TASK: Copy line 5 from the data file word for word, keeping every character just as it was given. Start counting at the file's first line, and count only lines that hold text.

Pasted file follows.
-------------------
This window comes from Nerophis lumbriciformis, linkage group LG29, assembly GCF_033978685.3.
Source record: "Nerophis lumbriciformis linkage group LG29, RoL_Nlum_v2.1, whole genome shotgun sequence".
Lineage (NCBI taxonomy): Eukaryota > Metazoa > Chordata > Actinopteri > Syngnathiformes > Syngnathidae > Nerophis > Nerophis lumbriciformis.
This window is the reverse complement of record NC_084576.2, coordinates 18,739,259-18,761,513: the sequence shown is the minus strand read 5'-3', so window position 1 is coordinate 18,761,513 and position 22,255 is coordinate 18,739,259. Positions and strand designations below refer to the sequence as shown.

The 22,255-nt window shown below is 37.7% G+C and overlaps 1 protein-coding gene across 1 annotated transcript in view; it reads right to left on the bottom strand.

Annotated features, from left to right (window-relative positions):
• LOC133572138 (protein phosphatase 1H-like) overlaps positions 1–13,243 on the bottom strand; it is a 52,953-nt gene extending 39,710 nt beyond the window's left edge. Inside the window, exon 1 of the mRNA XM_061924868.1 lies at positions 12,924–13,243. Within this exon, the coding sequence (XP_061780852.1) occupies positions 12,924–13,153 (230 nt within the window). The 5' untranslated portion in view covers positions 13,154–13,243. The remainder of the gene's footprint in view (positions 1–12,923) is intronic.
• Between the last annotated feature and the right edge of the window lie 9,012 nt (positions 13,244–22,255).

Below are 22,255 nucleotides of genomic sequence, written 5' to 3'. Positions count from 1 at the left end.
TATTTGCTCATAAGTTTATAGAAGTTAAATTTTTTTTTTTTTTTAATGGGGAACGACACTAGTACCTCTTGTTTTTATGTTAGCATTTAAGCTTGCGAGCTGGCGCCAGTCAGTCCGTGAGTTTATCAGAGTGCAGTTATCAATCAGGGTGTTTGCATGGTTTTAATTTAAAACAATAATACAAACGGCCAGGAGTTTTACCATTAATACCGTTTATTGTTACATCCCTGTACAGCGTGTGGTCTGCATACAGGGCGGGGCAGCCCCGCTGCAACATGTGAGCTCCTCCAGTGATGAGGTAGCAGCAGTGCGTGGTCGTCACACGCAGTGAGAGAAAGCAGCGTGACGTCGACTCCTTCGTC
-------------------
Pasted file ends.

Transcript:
The 22,255-nt window shown below is 37.7% G+C and overlaps 1 protein-coding gene across 1 annotated transcript in view; it reads right to left on the bottom strand.